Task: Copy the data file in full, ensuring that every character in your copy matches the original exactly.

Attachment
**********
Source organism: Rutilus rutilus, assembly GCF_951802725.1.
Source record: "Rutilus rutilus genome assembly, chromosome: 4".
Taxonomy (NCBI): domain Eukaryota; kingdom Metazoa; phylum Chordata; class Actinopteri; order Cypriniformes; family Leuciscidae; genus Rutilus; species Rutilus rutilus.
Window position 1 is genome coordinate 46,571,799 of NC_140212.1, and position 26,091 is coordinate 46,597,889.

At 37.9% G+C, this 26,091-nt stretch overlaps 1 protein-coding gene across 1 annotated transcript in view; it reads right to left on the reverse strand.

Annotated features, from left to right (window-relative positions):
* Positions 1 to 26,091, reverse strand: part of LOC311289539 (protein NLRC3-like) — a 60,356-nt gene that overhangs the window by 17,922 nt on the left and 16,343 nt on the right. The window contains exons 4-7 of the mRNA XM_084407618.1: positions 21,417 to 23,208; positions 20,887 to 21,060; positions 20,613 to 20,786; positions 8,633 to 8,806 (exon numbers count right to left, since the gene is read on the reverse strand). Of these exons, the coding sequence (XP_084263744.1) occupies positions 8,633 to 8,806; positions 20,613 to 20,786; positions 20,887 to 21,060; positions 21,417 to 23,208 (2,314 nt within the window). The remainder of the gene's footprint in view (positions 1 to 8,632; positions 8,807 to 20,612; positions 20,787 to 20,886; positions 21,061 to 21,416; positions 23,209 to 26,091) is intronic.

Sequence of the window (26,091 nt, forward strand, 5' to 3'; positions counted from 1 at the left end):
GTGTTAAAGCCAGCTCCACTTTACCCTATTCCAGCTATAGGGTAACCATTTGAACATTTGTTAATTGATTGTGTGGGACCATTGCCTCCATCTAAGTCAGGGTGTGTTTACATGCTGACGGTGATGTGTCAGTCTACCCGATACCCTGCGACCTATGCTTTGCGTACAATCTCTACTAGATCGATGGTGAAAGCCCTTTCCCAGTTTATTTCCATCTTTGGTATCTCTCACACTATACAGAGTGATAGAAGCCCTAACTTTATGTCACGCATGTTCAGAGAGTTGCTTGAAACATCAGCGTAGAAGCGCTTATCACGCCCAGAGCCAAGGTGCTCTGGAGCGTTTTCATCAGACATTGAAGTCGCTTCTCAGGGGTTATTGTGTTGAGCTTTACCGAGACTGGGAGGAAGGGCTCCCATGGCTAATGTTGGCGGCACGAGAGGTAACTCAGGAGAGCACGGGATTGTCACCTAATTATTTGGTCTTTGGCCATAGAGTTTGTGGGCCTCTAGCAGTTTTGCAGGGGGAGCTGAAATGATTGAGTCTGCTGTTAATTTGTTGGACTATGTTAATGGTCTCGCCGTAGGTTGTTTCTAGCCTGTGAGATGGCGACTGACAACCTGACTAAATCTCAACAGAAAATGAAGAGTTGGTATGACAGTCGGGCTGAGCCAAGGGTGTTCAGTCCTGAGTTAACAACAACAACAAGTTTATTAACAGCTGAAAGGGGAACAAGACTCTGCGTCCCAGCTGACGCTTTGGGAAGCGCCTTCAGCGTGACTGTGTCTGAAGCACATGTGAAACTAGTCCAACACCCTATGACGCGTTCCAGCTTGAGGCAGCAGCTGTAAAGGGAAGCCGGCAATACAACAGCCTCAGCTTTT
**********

Source organism: Rutilus rutilus, assembly GCF_951802725.1.
Source record: "Rutilus rutilus genome assembly, chromosome: 4".
Taxonomy (NCBI): domain Eukaryota; kingdom Metazoa; phylum Chordata; class Actinopteri; order Cypriniformes; family Leuciscidae; genus Rutilus; species Rutilus rutilus.
Window position 1 is genome coordinate 46,571,799 of NC_140212.1, and position 26,091 is coordinate 46,597,889.

At 37.9% G+C, this 26,091-nt stretch overlaps 1 protein-coding gene across 1 annotated transcript in view; it reads right to left on the reverse strand.

Annotated features, from left to right (window-relative positions):
* Positions 1 to 26,091, reverse strand: part of LOC311289539 (protein NLRC3-like) — a 60,356-nt gene that overhangs the window by 17,922 nt on the left and 16,343 nt on the right. The window contains exons 4-7 of the mRNA XM_084407618.1: positions 21,417 to 23,208; positions 20,887 to 21,060; positions 20,613 to 20,786; positions 8,633 to 8,806 (exon numbers count right to left, since the gene is read on the reverse strand). Of these exons, the coding sequence (XP_084263744.1) occupies positions 8,633 to 8,806; positions 20,613 to 20,786; positions 20,887 to 21,060; positions 21,417 to 23,208 (2,314 nt within the window). The remainder of the gene's footprint in view (positions 1 to 8,632; positions 8,807 to 20,612; positions 20,787 to 20,886; positions 21,061 to 21,416; positions 23,209 to 26,091) is intronic.

Sequence of the window (26,091 nt, forward strand, 5' to 3'; positions counted from 1 at the left end):
GTGTTAAAGCCAGCTCCACTTTACCCTATTCCAGCTATAGGGTAACCATTTGAACATTTGTTAATTGATTGTGTGGGACCATTGCCTCCATCTAAGTCAGGGTGTGTTTACATGCTGACGGTGATGTGTCAGTCTACCCGATACCCTGCGACCTATGCTTTGCGTACAATCTCTACTAGATCGATGGTGAAAGCCCTTTCCCAGTTTATTTCCATCTTTGGTATCTCTCACACTATACAGAGTGATAGAAGCCCTAACTTTATGTCACGCATGTTCAGAGAGTTGCTTGAAACATCAGCGTAGAAGCGCTTATCACGCCCAGAGCCAAGGTGCTCTGGAGCGTTTTCATCAGACATTGAAGTCGCTTCTCAGGGGTTATTGTGTTGAGCTTTACCGAGACTGGGAGGAAGGGCTCCCATGGCTAATGTTGGCGGCACGAGAGGTAACTCAGGAGAGCACGGGATTGTCACCTAATTATTTGGTCTTTGGCCATAGAGTTTGTGGGCCTCTAGCAGTTTTGCAGGGGGAGCTGAAATGATTGAGTCTGCTGTTAATTTGTTGGACTATGTTAATGGTCTCGCCGTAGGTTGTTTCTAGCCTGTGAGATGGCGACTGACAACCTGACTAAATCTCAACAGAAAATGAAGAGTTGGTATGACAGTCGGGCTGAGCCAAGGGTGTTCAGTCCTGAGTTAACAACAACAACAAGTTTATTAACAGCTGAAAGGGGAACAAGACTCTGCGTCCCAGCTGACGCTTTGGGAAGCGCCTTCAGCGTGACTGTGTCTGAAGCACATGTGAAACTAGTCCAACACCCTATGACGCGTTCCAGCTTGAGGCAGCAGCTGTAAAGGGAAGCCGGCAATACAACAGCCTCAGCTTTT